Briefing paper on Namibia’s ‘Prevention and Combating of Torture Bill’

Namibia is in the process of reviewing its criminal law framework with a view to incorporating the crime of torture in its domestic legislation in accordance with its international obligations. The “Prevention and Combating Torture bill”, which will address this issue, is currently pending in Namibia. In this report, REDRESS provides comments regarding the draft bill to its authors, the Namibian Law Reform and Development Commission. Our comments draw on our recent analysis of anti-torture legislative frameworks in seven African countries, including Namibia, which form the basis of our report “Legal Frameworks to Prevent Torture in Africa”.

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Legal Frameworks to Prevent Torture in Africa: Best Practices, Shortcomings and Options Going Forward

This report presents an in-depth assessment of the anti-torture legal frameworks in place in seven countries in South and West Africa: the Democratic Republic of the Congo (DRC), Kenya, Namibia, Nigeria, South Africa, Tunisia and Uganda. The report identifies best practices, shortcomings and the key components of an effective anti-torture legislative framework, particularly in light of international and regional standards, including the UNCAT and the Robben Island Guidelines. This report forms part of our regional project, “Anti-Torture Legislative Frameworks: Pan-African Strategies for Adoption and Implementation”.

Anti-Torture Legislative Frameworks in Nigeria

This report sets out the main areas of discussion of an expert consultation roundtable organised by REDRESS with a range of stakeholders in Abuja, Nigeria, regarding the draft anti-torture law currently under review in the country. Participants included representatives of the Nigerian Law Reform Commission, National Human Rights Commission, the Bar Association, civil society organisations, and other expert organisations. Following previous workshops in Nigeria organised by the Human Rights Implementation Centre (HRIC) of the University of Bristol in 2014 and 2015, during which earlier drafts of the anti-torture Bill were discussed, this workshop formed part of REDRESS’ 10-month project with the HRIC regarding anti-torture legislation in a number of states in Africa.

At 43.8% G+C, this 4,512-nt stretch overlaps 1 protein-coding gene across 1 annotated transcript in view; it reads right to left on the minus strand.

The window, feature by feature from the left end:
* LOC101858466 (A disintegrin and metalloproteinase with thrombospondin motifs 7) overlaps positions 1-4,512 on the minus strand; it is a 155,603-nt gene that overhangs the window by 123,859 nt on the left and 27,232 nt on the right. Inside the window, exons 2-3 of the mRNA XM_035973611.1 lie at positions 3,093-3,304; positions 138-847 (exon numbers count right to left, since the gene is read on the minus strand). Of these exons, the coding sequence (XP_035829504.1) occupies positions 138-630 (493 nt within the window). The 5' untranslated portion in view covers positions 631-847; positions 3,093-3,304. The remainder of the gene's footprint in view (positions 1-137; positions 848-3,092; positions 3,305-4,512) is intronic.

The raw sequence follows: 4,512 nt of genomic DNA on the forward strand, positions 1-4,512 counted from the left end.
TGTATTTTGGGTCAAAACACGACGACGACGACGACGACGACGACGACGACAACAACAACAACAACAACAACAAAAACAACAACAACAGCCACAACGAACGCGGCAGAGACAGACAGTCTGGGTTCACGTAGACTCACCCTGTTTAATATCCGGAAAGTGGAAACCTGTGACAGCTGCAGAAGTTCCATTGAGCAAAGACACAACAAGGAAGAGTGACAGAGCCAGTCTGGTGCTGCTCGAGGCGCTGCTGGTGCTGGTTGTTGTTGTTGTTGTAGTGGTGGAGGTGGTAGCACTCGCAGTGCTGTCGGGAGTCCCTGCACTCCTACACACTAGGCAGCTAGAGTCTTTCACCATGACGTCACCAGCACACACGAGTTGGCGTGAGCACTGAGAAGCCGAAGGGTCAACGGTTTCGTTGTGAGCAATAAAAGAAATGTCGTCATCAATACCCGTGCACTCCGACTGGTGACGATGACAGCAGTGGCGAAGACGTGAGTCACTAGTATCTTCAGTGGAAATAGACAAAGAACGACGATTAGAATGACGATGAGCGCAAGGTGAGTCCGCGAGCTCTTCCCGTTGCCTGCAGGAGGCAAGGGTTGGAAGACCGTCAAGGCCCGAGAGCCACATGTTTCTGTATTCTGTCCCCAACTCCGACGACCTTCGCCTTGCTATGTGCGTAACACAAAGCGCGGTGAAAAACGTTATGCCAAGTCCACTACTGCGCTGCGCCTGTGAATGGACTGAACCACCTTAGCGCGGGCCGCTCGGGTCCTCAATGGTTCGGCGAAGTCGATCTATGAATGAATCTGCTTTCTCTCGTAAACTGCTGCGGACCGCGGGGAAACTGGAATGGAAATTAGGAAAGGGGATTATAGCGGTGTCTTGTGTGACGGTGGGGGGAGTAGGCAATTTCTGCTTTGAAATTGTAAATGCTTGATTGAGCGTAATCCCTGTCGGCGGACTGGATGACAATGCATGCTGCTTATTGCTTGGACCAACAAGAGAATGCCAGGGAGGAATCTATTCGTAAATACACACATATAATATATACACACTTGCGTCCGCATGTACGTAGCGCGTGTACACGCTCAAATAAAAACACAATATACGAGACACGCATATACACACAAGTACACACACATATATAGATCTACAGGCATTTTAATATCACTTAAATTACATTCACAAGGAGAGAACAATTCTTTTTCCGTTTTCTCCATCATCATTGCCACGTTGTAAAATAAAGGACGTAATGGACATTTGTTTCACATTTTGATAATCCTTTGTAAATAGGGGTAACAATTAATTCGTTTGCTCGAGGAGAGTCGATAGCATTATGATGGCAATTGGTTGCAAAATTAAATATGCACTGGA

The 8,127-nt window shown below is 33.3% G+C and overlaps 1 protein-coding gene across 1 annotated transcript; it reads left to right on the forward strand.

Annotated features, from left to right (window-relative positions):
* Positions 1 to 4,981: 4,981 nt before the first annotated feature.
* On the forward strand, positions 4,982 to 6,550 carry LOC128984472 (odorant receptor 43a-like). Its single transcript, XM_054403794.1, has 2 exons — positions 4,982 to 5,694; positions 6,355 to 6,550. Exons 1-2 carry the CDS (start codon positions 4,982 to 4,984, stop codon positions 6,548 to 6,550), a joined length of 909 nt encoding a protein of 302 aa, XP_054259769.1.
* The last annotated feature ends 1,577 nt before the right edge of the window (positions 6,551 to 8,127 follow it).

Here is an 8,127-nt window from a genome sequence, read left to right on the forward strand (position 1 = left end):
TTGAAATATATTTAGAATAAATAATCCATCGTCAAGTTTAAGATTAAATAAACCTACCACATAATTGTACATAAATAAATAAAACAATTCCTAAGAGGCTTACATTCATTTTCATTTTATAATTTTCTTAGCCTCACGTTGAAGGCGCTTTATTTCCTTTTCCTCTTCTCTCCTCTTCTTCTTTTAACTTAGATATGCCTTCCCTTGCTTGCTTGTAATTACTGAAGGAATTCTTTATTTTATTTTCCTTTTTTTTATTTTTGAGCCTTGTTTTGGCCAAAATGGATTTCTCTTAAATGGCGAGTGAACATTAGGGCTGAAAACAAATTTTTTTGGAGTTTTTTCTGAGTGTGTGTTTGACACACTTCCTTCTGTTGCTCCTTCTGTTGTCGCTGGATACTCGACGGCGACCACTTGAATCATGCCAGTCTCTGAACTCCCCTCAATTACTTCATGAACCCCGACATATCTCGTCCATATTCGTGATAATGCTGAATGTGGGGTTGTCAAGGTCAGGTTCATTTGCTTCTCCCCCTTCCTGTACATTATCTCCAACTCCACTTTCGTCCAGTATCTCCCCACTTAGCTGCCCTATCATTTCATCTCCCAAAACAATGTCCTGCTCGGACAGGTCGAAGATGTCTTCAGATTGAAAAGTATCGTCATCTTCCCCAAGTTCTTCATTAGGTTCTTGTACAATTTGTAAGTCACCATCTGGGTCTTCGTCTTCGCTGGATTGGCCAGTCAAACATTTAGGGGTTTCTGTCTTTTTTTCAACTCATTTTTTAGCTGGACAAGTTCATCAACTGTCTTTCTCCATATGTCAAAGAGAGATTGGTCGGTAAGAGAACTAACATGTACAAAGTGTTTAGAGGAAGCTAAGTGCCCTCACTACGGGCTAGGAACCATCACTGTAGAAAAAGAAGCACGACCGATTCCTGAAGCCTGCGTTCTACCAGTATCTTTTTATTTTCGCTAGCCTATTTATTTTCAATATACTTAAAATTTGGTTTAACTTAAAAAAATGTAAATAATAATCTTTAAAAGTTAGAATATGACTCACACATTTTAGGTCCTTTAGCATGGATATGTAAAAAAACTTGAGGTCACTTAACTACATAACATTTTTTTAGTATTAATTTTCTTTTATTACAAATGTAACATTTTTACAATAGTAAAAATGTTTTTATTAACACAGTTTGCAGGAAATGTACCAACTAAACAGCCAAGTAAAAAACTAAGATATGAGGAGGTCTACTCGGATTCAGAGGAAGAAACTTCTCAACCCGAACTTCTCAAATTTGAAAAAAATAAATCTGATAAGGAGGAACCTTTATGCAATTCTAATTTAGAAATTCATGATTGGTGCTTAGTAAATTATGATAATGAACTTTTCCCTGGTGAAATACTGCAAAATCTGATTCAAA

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Expert conference on participation of victims of international crimes in national criminal justice systems

This report documents the proceedings of an expert conference organised by REDRESS and the Institute for Security Studies (ISS) on 8 - 9 September 2015 in Pretoria, South Africa. This conference brought together practitioners, lawyers, prosecutors and civil society actors from a number of African countries to explore methods of strengthening victims’ participation in criminal law proceedings. The discussion was informed by the publication of REDRESS recent report on victim participation in domestic criminal proceedings in a variety of countries worldwide.